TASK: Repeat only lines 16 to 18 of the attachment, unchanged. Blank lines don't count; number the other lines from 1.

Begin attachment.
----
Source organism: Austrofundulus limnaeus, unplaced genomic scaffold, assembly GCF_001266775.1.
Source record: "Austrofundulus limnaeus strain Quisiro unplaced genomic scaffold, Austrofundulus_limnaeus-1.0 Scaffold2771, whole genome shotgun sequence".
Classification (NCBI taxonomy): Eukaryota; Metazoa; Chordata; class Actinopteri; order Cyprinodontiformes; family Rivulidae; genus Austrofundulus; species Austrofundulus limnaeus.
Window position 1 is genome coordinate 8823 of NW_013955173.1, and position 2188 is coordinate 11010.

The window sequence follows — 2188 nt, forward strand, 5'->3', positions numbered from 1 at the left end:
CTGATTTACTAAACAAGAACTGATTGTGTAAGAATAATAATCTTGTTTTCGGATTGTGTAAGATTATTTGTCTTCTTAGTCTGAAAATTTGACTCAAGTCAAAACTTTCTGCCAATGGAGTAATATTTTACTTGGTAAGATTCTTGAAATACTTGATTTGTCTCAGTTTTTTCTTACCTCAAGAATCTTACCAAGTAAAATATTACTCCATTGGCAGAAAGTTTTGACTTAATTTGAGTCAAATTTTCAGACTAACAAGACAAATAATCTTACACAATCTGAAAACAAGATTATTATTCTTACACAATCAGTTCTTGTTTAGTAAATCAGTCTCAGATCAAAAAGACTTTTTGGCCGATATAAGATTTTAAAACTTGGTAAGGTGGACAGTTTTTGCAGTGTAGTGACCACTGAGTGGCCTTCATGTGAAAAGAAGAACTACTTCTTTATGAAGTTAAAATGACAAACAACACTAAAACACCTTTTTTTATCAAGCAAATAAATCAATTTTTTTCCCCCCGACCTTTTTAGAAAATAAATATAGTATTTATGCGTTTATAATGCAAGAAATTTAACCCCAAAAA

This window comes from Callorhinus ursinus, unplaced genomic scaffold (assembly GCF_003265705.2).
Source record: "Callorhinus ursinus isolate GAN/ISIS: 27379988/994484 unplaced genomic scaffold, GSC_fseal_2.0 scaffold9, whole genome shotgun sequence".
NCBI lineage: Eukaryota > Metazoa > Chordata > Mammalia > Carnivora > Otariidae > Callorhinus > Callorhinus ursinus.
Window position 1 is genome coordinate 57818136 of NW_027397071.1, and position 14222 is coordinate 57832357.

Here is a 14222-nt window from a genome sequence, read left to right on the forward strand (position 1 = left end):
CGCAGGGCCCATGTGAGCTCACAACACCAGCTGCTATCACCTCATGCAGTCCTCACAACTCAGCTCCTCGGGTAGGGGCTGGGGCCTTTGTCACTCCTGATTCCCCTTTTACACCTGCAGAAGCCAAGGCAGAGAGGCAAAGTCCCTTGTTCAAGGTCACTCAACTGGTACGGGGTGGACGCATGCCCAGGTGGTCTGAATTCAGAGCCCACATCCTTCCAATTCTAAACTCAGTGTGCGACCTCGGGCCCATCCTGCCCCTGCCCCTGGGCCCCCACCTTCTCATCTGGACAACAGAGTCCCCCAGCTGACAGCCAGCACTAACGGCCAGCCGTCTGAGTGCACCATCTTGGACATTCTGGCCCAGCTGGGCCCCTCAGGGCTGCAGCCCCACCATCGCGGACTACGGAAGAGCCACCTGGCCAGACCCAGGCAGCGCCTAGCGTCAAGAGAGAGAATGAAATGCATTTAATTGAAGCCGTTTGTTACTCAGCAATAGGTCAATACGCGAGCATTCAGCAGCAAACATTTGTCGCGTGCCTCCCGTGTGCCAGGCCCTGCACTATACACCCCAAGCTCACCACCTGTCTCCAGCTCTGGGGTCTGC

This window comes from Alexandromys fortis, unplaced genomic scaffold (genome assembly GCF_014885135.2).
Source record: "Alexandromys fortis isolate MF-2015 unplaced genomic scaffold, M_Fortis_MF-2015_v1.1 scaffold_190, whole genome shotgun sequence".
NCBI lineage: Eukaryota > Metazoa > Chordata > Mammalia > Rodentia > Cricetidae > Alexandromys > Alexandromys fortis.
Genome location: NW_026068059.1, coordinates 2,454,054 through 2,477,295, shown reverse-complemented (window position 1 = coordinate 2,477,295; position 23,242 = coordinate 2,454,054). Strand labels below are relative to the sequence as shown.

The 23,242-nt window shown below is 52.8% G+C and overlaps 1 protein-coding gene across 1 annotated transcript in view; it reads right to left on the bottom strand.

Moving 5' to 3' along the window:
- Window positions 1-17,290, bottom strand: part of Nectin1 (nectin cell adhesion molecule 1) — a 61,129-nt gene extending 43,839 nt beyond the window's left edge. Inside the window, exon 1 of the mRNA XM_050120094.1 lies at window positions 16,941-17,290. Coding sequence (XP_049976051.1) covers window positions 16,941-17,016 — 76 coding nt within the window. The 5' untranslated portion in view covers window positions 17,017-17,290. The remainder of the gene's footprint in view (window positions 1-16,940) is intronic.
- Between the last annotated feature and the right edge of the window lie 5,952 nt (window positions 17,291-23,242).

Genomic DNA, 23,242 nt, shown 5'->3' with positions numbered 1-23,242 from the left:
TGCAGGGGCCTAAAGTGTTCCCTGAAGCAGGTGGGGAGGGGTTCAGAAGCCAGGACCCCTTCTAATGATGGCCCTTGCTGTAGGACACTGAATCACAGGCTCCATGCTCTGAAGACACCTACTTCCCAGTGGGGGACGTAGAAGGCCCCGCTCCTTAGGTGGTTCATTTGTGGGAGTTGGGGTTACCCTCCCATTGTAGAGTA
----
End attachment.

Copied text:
Genome location: NW_026068059.1, coordinates 2,454,054 through 2,477,295, shown reverse-complemented (window position 1 = coordinate 2,477,295; position 23,242 = coordinate 2,454,054). Strand labels below are relative to the sequence as shown.

The 23,242-nt window shown below is 52.8% G+C and overlaps 1 protein-coding gene across 1 annotated transcript in view; it reads right to left on the bottom strand.

Moving 5' to 3' along the window: